Mid April is the perfect time to prepare the soil in the vegetable garden. It’s early spring, and the signs are everywhere. Daffodils are celebrating, whilst the tulips, still hidden amongst their lush leaves, are just starting to swell. Leaves are budding, and down by the Astico the wild plum tree is covered with blossom. This morning, over the other side of the river, the shepherds were out with their flock of long-tailed sheep. They wander all over the place, wherever they’re allowed, fertilizing the soil as they roam.
Into the Vegetable Garden: Preparing the Soil for Spring
The General upturned our compost bins a good month ago and spread the enriched contents all over our plot. Then came the rain, then rehersals and gigs. This morning he worked, and tomorrow we’re away, so this afternoon claimed the occasion. He got in there with the pick, uprooted, upturned, leveled out, replanted.
So full of promise, a freshly dug vegetable garden at the very beginning of spring.The soil, dark and damp, is already full of seedlings. Remember the Wild Fennel from last summer? Surrounding the hollow, woody, cut-back stems there grew a feathery mass of grass green fronds. We chose one strong looking character and planted him in the far corner. The rest went into the weed bucket to be tossed. No point letting the fennel situation grow out of control. The little Johnny-Jump-Up violets, on the other hand, can remain in multitudes. We transplanted them amongst the crevices, in between the strawberries.
We hope the strawberries are going to do something this year. Last year, not a one. Driven by fantasies of overheaped bowlfuls with scoops of coconut icecream, we chose a variety which provides a single, bountiful harvest, as opposed to those which fruit for a long time, but only a few at a time. They leafed and spread, sending out their long octopus tendrils, which rooted and sprouted baby strawberry plants all over, but not a single fruit. One last chance, guys, or it’s all over. I’ll keep you posted.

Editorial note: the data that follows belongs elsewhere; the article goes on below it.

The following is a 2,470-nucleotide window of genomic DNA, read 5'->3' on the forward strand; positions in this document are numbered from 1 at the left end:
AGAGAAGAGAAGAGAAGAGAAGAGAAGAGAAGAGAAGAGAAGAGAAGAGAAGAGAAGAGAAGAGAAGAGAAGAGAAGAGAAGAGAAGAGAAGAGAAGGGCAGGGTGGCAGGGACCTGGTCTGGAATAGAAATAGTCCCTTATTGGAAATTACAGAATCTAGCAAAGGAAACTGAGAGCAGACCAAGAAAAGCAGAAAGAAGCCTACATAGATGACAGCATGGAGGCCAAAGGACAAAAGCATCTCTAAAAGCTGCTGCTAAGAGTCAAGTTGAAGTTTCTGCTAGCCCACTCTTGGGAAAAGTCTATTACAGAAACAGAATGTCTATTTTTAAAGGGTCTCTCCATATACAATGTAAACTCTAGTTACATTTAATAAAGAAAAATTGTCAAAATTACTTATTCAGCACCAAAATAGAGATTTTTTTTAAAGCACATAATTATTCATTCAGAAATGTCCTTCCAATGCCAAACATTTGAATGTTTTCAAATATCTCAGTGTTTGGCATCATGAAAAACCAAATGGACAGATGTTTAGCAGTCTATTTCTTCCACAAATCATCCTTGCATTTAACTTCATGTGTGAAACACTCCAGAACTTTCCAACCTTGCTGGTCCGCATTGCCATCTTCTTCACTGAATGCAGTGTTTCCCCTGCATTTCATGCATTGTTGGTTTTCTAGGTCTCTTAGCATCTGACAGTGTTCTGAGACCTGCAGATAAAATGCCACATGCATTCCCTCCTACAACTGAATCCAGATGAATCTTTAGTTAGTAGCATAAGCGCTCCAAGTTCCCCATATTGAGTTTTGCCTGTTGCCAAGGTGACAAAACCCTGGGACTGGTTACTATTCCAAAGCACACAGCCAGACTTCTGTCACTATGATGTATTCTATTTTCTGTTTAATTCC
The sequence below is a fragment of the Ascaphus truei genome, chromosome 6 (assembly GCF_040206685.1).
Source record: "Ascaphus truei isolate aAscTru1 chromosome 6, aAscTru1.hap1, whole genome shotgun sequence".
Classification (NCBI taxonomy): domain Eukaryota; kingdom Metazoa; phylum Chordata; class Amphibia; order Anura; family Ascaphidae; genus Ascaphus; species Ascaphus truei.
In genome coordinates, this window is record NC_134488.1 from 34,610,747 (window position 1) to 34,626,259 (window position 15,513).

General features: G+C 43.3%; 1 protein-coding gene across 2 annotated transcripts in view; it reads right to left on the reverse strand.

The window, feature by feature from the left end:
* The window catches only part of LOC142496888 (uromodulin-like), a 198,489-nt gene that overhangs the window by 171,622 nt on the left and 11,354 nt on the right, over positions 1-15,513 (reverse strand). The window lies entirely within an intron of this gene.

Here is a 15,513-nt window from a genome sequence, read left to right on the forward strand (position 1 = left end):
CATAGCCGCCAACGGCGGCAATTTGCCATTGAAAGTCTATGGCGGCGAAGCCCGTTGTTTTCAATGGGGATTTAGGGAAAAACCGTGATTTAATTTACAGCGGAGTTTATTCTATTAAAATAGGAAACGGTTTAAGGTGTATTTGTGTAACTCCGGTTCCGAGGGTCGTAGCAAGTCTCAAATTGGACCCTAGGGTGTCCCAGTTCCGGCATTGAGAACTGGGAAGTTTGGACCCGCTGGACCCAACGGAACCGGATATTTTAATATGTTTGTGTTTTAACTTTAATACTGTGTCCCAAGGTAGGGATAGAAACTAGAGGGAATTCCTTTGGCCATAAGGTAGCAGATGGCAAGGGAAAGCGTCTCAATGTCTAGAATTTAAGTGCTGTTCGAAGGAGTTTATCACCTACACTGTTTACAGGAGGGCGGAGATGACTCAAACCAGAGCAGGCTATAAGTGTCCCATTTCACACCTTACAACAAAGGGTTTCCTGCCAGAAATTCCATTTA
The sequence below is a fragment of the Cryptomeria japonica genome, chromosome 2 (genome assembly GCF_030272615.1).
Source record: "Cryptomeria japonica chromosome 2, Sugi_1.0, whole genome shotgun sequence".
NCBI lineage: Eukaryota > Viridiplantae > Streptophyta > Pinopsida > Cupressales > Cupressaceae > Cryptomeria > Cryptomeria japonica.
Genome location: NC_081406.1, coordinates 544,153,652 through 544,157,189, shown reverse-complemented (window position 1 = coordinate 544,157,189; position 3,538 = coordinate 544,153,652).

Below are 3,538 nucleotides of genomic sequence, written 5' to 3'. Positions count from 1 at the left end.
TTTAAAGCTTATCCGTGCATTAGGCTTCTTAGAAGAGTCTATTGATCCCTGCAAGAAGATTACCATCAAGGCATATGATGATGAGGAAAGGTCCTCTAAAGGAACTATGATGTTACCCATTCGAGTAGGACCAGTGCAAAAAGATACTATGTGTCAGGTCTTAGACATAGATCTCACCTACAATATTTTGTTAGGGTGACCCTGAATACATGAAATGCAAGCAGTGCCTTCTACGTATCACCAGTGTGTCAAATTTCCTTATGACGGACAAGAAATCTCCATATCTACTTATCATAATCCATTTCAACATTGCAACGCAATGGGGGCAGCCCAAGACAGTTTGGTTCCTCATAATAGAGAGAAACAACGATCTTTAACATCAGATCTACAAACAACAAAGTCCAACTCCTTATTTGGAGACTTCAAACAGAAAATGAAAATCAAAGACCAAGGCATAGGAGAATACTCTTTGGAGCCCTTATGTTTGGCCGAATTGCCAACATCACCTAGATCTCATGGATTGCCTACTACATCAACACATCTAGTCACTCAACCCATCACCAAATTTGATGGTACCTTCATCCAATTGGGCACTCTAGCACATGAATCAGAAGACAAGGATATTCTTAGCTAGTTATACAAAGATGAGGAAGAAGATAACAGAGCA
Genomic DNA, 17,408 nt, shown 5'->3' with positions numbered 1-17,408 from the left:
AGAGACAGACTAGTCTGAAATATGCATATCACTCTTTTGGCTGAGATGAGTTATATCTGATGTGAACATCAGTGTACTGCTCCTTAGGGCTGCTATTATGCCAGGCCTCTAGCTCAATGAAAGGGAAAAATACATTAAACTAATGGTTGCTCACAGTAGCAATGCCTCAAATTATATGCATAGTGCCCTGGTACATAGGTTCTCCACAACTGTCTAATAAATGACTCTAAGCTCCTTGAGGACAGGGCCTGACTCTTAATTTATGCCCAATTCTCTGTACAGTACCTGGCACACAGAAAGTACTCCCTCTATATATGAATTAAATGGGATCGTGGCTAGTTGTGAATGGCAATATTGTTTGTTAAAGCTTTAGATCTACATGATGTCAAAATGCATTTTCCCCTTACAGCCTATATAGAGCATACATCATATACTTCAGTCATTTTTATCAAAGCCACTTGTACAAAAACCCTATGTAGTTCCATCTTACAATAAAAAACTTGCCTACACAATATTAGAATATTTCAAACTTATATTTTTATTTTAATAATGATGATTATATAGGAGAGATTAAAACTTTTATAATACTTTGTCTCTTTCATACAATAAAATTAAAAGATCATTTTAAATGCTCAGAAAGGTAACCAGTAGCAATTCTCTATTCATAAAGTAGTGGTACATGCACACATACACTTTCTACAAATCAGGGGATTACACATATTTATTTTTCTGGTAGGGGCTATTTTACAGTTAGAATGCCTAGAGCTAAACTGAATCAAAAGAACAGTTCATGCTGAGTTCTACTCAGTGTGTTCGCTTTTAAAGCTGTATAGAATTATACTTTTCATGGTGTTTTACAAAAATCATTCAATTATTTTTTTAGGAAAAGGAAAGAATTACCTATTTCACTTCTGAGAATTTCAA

Lina tended the vegetable garden – the Orto, in Italian – until two years ago. She’s slowed down significantly since fracturing her hip last Easter. Now, she comes out to talk the ear off us. An incredible thing, how other senses and capacities decline, but the gift of the gab just gets stronger. She’ll be 90 in November. Despite her inflammation and crooked spine, she still makes her own pasta and cakes, and refuses any help with the housework.
Roxy loves it when we’re all out in the backyard together. She wanders around in her busy world, led by smells and things to crunch. She won’t stand still long enough for me to get a good shot. She’s either got her nose to the ground and her bum in the air, or is crunching on something. That’s a dog for you.
Now that the soil is dug, the compost worked through, and the surface scattered with handfuls of fertilizer pellets, we’ll wonder what to do. I’ll draw up a plan, making sure to rotate the crops from last year’s plantings. I’ll badger The General to get us some hay for mulch, and think about erecting some kind of protection for the inevitable hail. Even though it hasn’t been a cold winter, we’ll still wait a week or so to avoid any risk of frost. Then we’ll stock up on fast growing salads and fresh herbs, tomatoes for the trelises, crawling zucchini and cucumbers, clumping celery, chicory and kale.
Let the fertile season begin!
What are you planting? Tag with the photos of your plot on Instagram @paleomantic
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